An anti-malaria drug that costs 70p a day is to be given to cancer patients in one of the UK’s first crowdfunded drug trials.
Doctors at St George’s hospital, in Tooting, have secured £50,000 to see if promising results from a small study can be repeated in a larger trial involving 140 patients.
More than 270 people, including patients, support groups and many backers unknown to the team, pledged cash to allow them to continue to investigate the benefits of “repurposing” the malaria drug Artesunate as a treatment for colorectal cancer.
Doctors said “donations poured in from across the world” when they used social media to promote the appeal via the Futsci crowdfunding platform for medical research.
They said it showed how doctors and the public could work together to find quick solutions to cancer. Conventional methods of funding research can involve laborious applications to quangos and charities and take years to produce results.
Dr Yolanda Augustin, clinical research fellow in oncology at St George’s, said Artesunate appeared to be a “potent killer” of microscopic cancer cells that spread away from the main tumour.
By giving it to patients for two weeks prior to surgery, it helped to “disinfect” the body and reduce the chances of cancerous cells spreading as a result of the operation.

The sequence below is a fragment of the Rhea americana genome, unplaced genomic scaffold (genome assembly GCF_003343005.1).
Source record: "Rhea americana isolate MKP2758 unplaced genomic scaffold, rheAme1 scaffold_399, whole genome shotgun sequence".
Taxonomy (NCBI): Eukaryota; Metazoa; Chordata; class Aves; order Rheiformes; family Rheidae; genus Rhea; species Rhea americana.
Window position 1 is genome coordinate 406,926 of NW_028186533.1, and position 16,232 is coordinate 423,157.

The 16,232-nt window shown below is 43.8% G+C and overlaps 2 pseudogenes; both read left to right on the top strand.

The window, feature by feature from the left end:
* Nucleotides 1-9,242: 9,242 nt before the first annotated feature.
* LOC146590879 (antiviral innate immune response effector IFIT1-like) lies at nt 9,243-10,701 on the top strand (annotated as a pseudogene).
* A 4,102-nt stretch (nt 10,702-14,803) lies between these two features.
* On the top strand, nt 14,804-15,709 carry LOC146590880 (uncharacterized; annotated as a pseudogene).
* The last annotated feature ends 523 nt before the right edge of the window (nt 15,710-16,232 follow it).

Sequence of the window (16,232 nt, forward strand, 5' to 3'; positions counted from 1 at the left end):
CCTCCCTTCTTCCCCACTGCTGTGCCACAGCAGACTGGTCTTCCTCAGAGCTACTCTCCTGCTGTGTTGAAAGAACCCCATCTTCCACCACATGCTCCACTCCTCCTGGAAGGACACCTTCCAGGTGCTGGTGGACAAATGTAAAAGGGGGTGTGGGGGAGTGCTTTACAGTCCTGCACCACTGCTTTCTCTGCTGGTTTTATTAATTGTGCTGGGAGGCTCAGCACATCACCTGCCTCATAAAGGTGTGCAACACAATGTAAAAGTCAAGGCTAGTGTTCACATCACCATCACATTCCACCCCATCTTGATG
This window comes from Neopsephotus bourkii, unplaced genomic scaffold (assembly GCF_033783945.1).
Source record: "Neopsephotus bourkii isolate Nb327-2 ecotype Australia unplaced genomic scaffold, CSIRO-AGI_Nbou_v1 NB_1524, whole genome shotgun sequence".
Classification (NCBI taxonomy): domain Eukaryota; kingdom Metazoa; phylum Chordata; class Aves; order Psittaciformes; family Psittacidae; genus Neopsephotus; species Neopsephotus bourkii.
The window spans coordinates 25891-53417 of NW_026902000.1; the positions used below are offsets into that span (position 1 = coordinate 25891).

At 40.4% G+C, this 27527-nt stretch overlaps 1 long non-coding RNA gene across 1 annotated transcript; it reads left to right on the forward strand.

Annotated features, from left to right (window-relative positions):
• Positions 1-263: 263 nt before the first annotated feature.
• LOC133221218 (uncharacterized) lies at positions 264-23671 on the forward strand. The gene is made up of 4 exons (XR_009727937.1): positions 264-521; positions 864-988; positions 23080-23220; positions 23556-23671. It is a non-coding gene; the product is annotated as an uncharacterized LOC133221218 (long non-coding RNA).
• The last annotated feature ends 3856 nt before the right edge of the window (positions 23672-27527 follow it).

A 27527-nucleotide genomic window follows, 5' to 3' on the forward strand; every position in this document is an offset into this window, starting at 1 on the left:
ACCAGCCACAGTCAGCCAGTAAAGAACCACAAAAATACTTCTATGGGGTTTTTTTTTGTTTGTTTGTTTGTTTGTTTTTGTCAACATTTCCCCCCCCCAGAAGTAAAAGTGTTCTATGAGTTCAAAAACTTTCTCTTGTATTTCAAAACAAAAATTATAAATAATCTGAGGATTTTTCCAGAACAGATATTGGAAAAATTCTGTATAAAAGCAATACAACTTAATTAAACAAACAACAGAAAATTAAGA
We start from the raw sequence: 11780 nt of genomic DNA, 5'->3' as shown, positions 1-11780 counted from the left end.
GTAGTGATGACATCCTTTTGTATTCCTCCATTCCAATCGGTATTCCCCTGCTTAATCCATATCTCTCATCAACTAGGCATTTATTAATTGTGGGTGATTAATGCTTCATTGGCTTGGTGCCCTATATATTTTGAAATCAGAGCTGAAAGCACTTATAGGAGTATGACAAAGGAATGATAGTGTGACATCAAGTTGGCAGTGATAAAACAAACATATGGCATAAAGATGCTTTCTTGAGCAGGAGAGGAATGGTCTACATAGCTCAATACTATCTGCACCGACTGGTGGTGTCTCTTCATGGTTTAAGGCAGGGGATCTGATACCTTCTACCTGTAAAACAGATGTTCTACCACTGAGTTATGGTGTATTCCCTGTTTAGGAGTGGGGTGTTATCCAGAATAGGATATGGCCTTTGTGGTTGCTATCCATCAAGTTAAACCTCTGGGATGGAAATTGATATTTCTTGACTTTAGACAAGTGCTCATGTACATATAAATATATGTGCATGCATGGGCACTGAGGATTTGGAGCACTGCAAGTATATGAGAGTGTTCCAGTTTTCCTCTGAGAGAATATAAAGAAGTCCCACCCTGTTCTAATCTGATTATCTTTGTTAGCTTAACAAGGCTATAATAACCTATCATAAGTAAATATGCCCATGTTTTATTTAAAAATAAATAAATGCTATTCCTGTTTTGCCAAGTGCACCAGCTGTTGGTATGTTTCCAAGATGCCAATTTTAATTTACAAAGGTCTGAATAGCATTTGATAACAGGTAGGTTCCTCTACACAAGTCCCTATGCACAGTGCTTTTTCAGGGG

Colorectal cancer is the fourth most common cancer in England, with 33,765 cases registered in 2013. Less than 60 per cent of patients survive for five years.
Devinder Kumar, professor of colorectal surgery at St George’s, said: “Repurposing Artesunate could change the way bowel cancer is treated in the future and make a significant difference to the lives of millions of sufferers.”
An initial trial of 23 patients found cancer recurred in one person who had received the treatment, compared to six who were given a placebo. The new trials will recruit patients from St George’s and possibly hospitals in Surrey and Essex.
Artesunate belongs to the family of drugs derived from traditional Chinese medicine, whose use as an anti-malarial was discovered in the 1970s by Tu Youyou, the winner of this year’s Nobel Prize for medicine.
Pan Pantziarka, a campaigner and scientist with the Anticancer Fund, said the lack of commercial funding was a “road block” to repurposing drugs.
He said: “This trial is a chance to prove that Artesunate can stop bowel cancer recurring after surgery, but it could also highlight a funding solution that we can use for other diseases.”
Gary Douch started the Bowel Disease UK charity from his hospital bed whilst recovering from bowel surgery. It raised the money to fund the first three years of research at St George’s.
He said: “We are delighted to be involved in such a ground breaking project. BDUK was specifically setup to fund research and now we have the opportunity to be part of something quite unique and life changing.”